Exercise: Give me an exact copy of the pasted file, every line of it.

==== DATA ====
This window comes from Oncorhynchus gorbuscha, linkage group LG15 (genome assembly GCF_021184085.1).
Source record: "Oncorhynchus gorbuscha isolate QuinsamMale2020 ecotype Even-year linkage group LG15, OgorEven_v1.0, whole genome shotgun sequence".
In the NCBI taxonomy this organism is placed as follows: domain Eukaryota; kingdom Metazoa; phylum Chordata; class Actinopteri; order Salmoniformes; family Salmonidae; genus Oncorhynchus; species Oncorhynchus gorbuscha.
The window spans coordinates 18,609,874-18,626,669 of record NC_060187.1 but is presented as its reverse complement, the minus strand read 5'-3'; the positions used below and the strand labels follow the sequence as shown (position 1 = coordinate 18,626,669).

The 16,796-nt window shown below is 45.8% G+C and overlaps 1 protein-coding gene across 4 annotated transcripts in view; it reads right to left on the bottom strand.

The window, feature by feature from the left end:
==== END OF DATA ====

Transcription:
This window comes from Oncorhynchus gorbuscha, linkage group LG15 (genome assembly GCF_021184085.1).
Source record: "Oncorhynchus gorbuscha isolate QuinsamMale2020 ecotype Even-year linkage group LG15, OgorEven_v1.0, whole genome shotgun sequence".
In the NCBI taxonomy this organism is placed as follows: domain Eukaryota; kingdom Metazoa; phylum Chordata; class Actinopteri; order Salmoniformes; family Salmonidae; genus Oncorhynchus; species Oncorhynchus gorbuscha.
The window spans coordinates 18,609,874-18,626,669 of record NC_060187.1 but is presented as its reverse complement, the minus strand read 5'-3'; the positions used below and the strand labels follow the sequence as shown (position 1 = coordinate 18,626,669).

The 16,796-nt window shown below is 45.8% G+C and overlaps 1 protein-coding gene across 4 annotated transcripts in view; it reads right to left on the bottom strand.

The window, feature by feature from the left end: